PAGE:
With the need for "convalescent plasma" to treat critically ill COVID-19 patients ramping up as cases rise, Banner Research is providing donation coordinators in metro Phoenix, Tucson and Northern Colorado to help recovered COVID-19 patients get through the plasma donation process. The donation coordinators are equipped to assess qualifying criteria for potential donors, answer questions and explain how the donation process works.
Banner Health is part of a nationwide expanded access program designed to recruit plasma donors and use the valuable blood component as part of the treatment protocol for COVID-19 patients. A single plasma donation can be used for multiple patients. Those who have completely recovered from COVID-19 may have immune-boosting antibodies in their blood called convalescent plasma, which could be used to treat critically ill COVID-19 patients.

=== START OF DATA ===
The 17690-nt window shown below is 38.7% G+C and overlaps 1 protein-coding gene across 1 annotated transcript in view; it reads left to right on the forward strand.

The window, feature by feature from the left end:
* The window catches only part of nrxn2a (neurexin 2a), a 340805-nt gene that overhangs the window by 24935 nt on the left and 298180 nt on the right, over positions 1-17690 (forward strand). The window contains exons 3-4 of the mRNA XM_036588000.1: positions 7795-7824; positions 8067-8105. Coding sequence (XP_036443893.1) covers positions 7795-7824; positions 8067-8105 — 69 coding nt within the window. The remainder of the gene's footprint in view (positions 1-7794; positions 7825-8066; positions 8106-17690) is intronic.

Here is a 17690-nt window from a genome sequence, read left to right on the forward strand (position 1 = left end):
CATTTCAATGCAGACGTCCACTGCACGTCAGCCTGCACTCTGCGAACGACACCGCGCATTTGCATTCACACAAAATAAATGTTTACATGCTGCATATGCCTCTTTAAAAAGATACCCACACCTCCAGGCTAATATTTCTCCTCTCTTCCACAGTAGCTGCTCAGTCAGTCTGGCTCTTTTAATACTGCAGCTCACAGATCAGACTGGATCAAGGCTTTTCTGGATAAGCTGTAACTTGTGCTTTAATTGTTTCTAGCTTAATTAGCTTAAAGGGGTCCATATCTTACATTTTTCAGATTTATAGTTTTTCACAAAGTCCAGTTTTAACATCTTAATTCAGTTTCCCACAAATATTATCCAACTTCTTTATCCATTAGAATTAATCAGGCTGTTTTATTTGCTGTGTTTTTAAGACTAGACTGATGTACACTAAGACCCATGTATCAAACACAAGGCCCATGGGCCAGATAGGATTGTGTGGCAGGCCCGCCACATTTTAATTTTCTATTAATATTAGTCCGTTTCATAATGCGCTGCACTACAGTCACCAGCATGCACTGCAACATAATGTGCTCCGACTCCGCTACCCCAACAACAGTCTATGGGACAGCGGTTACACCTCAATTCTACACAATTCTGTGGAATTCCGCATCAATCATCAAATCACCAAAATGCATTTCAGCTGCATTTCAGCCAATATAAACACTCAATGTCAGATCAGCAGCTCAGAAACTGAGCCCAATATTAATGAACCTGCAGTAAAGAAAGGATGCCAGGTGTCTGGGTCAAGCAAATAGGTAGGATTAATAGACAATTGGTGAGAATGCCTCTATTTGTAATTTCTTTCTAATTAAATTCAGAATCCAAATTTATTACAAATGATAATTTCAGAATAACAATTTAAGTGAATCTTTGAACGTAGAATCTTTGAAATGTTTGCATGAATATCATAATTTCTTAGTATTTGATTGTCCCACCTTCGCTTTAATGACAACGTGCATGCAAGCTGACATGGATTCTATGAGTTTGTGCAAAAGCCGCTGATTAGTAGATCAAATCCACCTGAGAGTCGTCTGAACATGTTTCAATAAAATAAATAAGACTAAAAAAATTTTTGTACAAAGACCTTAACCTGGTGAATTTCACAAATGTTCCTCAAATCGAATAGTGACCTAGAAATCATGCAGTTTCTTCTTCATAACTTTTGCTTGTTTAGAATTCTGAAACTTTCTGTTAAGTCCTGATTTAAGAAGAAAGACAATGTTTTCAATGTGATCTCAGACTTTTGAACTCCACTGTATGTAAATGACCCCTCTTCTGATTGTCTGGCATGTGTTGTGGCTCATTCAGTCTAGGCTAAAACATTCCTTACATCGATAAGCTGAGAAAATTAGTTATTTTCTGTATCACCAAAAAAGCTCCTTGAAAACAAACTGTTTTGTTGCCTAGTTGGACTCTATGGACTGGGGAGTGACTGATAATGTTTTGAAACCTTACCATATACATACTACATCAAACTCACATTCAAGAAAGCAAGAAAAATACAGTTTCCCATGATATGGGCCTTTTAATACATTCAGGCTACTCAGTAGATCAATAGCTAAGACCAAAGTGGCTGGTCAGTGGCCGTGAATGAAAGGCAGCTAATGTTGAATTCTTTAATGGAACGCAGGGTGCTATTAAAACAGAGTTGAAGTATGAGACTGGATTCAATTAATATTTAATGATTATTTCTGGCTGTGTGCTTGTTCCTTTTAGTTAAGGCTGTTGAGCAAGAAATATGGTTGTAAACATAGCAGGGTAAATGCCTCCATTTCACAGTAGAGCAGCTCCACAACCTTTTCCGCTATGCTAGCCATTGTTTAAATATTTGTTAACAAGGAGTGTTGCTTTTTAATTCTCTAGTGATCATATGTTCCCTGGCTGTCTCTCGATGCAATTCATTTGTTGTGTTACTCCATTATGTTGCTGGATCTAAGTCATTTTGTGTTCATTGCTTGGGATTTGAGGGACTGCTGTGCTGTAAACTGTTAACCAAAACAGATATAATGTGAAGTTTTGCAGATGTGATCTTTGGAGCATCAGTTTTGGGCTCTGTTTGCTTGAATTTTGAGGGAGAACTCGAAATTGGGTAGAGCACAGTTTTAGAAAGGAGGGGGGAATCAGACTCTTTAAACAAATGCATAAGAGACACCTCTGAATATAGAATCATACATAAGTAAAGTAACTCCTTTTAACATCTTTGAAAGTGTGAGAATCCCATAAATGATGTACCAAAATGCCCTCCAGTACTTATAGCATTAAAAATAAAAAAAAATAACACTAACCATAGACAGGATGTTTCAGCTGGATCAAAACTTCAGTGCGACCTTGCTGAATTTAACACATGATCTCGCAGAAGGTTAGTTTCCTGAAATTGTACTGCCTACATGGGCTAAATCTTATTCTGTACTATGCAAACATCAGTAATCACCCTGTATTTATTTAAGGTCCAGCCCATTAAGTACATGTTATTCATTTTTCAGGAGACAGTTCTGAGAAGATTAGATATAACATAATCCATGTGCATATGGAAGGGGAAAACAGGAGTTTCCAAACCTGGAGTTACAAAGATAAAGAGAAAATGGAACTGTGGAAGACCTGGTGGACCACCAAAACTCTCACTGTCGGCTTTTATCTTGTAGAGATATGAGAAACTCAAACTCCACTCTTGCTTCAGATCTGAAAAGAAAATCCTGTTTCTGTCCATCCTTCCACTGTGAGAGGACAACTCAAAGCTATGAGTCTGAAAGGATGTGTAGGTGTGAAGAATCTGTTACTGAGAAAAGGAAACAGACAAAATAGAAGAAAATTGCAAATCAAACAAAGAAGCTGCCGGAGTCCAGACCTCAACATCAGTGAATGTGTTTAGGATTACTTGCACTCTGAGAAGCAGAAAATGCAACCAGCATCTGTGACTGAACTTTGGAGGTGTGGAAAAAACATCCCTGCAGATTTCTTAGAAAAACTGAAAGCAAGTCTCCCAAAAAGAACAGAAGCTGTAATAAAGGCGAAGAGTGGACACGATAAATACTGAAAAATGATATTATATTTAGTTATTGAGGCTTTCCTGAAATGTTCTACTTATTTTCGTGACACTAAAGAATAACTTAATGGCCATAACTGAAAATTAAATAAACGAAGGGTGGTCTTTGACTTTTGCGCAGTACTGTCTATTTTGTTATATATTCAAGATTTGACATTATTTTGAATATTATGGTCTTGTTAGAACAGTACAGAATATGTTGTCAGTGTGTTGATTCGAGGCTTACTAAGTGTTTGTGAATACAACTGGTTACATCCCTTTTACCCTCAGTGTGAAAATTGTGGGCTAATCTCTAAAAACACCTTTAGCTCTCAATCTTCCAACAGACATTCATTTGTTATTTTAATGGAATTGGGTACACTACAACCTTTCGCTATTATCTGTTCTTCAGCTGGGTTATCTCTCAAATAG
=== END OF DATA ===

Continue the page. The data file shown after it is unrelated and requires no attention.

This week, the Banner – University Medical Center Tucson Blood Bank received its first unit of convalescent plasma to treat a COVID-19 patient in the ICU. While this is still an investigational new drug, there is hope the product will provide some therapeutic benefit.
The Food and Drug Administration recently allowed the transfusion of convalescent plasma as an investigational treatment. It’s currently the only antibody treatment available for COVID-19 patients.
"Our goal is to make it as easy as possible for the recovered COVID-19 patients to donate their valuable plasma," said Chad Jaeger, senior director of Operations with Banner Research. "The more information and assistance we can provide to put our recovered patients at ease and get them qualified quickly, the better, and our Donation Coordinators are equipped to do just that."
Current eligibility criteria for plasma donation include:
Recovered COVID-19 patients can register directly with Vitalant or American Red Cross blood donation centers. Former patients who believe they meet the donation criteria also may reach out to a Donation Coordinator for assistance. They are: